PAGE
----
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Jefferson attempted to create an efficient plantation based on new approaches to agriculture and manufacturing. To realize his goals, dozens of enslaved and free workers lived and worked here on Mulberry Row. He added a series of dwellings and workshops to the outbuildings that served his elite household. Structures were built, dismantled, or re-purposed as Jefferson’s needs changed.

After Jefferson’s retirement from the presidency and the completion of Monticello II in 1809, the “dairy,” smokehouse, and wash house moved to the completed South Terrace wing while other buildings were added, torn down, or re-purposed. Free and enslaved workers produced goods in Jefferson’s workshops when trade embargoes during the War of 1812 restricted imports.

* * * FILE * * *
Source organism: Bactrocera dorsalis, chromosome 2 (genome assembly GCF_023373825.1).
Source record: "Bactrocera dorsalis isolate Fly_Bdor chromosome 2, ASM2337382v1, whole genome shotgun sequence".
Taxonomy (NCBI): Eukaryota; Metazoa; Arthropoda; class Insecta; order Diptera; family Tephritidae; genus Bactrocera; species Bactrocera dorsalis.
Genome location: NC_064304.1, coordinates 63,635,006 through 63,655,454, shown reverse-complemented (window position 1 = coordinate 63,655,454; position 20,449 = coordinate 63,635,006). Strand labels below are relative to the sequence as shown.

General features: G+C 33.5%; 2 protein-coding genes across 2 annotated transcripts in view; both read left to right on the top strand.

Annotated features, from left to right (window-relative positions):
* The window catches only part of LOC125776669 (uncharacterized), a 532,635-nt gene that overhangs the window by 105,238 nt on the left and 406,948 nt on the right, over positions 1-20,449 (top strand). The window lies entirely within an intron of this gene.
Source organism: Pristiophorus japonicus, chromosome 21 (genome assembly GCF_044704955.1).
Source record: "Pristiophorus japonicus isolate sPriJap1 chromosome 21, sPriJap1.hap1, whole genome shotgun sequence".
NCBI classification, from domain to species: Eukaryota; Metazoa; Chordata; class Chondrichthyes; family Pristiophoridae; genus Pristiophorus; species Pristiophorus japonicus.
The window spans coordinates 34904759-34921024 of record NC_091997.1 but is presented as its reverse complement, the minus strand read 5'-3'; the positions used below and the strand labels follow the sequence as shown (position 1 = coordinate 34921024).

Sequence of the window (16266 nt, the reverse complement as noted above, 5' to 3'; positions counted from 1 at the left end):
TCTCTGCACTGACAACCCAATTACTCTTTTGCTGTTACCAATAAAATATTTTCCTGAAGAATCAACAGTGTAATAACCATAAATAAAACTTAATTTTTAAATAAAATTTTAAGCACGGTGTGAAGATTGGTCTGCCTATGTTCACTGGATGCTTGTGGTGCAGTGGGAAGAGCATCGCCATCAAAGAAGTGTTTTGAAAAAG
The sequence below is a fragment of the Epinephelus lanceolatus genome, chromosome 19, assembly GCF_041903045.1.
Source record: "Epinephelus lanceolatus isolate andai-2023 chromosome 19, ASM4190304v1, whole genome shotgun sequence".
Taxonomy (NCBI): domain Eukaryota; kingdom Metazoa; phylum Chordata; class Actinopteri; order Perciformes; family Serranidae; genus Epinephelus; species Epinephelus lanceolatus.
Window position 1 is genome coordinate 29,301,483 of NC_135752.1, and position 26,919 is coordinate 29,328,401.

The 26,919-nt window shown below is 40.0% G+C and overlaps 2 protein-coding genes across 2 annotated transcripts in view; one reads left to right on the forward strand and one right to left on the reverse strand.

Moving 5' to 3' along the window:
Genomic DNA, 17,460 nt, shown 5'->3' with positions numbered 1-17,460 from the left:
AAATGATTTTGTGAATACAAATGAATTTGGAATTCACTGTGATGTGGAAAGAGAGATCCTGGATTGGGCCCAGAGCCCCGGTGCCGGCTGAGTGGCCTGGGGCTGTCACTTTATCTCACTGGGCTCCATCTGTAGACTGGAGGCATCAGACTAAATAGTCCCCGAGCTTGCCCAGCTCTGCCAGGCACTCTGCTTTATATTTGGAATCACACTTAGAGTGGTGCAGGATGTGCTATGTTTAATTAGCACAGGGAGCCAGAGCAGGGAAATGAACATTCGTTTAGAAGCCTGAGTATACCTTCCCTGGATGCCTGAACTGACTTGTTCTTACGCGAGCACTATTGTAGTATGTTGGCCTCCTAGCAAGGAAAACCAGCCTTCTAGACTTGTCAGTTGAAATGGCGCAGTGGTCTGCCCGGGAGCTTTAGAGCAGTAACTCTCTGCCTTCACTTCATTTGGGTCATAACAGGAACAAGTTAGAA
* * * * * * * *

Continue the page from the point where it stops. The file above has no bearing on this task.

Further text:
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Phase III (1810–31)
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This structure contained two smokehouses to dry and cure meat as well as a dairy to make butter and cream.
ca. 1790–1809

In addition to storing nailrod, this building also housed a brief tinsmithing operation in the 1790s and a nail-making enterprise after 1812.  It also served as living quarters for enslaved workers.
ca. 1790–ca. 1830

Three identical “servants houses,” were intended for enslaved house servants and artisans, including members of the Hemings family.

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